As President-elect #Donald Trump prepares to launch his "thank you" tour Thursday in swing states such Ohio, Florida, Michigan and Pennsylvania, surely Indiana will come into play at some point. It's hard to imagine him giving up the chance to hear cheers of gratitude for saving 1,000 jobs at Carrier Corporation's Indianapolis plant. The air conditioning manufacturer had intended on transferring around 1,400 jobs from Indiana to Monterrey, Mexico. Now, thanks to an agreement made with the New York dealmaker and the state's governor turned Vice-President elect Mike Pence, some families can put their minds at ease. The #News is relieving, especially since Indiana has lost over 230,000 manufacturing jobs since 1969. While no one has mentioned the details of said agreement, there are a few things worth noting.
Last year, Carrier's parent company United Technologies racked up about $56 billion in revenue. Of which, $7.1 billion stemmed from funds for research and development and military equipment. Based on Trump's long history of theatrics and threats, insiders suggest he most likely leaned on the company: "Do you want to keep that nice Pentagon contract?" If so, should we care how he or anyone else manages to stop jobs from bleeding into other countries? Maybe so, if there is ultimately a trickle-down effect caused by troublesome tactics.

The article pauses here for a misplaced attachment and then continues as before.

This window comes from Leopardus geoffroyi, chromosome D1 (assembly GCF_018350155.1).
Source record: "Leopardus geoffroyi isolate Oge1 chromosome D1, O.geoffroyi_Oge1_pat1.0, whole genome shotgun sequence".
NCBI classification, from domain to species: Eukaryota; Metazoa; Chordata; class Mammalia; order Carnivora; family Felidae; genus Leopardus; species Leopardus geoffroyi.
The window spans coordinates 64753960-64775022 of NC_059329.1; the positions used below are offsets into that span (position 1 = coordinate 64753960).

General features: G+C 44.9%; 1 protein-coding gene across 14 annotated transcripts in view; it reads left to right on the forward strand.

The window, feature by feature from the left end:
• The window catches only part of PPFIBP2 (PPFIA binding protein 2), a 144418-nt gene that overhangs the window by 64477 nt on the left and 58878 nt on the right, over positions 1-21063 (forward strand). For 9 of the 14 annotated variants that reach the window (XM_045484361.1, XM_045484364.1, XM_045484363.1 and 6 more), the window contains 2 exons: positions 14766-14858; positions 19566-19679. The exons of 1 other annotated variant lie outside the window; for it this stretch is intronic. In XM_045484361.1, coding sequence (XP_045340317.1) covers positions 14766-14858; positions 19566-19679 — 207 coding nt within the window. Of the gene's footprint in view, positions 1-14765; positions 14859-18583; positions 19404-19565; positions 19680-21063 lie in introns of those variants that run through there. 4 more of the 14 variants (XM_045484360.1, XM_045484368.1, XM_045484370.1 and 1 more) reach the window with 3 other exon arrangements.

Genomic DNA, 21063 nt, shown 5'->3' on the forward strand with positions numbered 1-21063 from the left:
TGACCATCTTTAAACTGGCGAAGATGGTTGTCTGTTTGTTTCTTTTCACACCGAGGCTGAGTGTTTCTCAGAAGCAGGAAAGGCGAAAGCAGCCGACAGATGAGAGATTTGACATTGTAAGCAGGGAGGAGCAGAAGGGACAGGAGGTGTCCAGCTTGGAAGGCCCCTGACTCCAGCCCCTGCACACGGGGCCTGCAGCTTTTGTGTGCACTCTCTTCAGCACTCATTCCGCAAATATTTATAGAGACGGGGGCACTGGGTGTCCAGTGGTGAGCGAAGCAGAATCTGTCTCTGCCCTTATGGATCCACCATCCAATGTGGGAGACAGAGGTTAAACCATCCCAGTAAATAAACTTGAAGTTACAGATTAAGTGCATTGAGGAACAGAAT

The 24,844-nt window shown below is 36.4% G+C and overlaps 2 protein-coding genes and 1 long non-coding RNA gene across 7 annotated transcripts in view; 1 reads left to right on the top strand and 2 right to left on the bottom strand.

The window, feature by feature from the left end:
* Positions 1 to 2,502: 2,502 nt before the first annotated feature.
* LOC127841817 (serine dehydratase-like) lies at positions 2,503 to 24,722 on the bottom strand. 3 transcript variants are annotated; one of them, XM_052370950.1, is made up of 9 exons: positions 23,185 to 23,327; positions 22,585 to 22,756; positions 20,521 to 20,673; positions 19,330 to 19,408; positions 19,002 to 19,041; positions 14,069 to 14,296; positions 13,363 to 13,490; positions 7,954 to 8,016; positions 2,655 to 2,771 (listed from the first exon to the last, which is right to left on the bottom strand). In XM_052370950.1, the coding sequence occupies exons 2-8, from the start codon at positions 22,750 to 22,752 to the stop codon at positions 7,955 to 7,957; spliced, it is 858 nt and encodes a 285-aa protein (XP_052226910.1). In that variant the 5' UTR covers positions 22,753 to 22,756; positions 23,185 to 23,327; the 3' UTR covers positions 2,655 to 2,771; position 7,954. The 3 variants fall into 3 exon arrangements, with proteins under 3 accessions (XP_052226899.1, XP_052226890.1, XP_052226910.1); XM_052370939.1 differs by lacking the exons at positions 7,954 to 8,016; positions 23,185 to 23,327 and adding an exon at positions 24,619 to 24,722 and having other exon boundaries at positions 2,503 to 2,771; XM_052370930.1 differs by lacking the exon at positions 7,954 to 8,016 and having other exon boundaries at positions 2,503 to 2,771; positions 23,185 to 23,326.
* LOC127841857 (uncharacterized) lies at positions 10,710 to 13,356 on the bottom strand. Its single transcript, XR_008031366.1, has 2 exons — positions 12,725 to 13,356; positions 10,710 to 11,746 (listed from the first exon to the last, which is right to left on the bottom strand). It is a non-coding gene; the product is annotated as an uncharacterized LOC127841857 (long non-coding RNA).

Why the choice of Labor Secretary should matter
Trump is reportedly narrowing down his pick for Labor Secretary to Wisconsin Governor Scott Walker or CKE Restaurants CEO Andy Puzder. Either way, this spells out having an enemy of unions in charge and you can kiss that fight for a $15-an-hour minimum wage increase goodbye. Pay close attention. Keeping 1,000 jobs intact is indeed something to rejoice over but never stay focused too long on the slight-of-hand. It would be pretty much unrealistic for the 67 million plus workers struggling to make ends meet to expect a right-wing administration or Congress to decide otherwise. Puzder opposes the increase and Trump's Department of Labor certainly will at least try to kill a rule against a judge's recent injunction regarding extension of overtime pay. In the meantime, millions of working class voters who elected Trump are expecting him to deliver on a cluster of miracle promises.
A Trump economy will benefit some
We will probably see more job salvation in the future. Just how many and what types of deals will be made to procure such remains to be seen. Still, global economists insist Trump's proposals for imposing double-digit tariffs and renegotiating NAFTA will not restore this country's manufacturing landscape back to its former glory. As one economist puts it: "You could bring some jobs back but it would drive prices up." For Donald Trump, conflicts of interests continue to rise and the New York Times continues to reveal how he and his pals line their pockets with money gained from shady foreign deals. #Buzz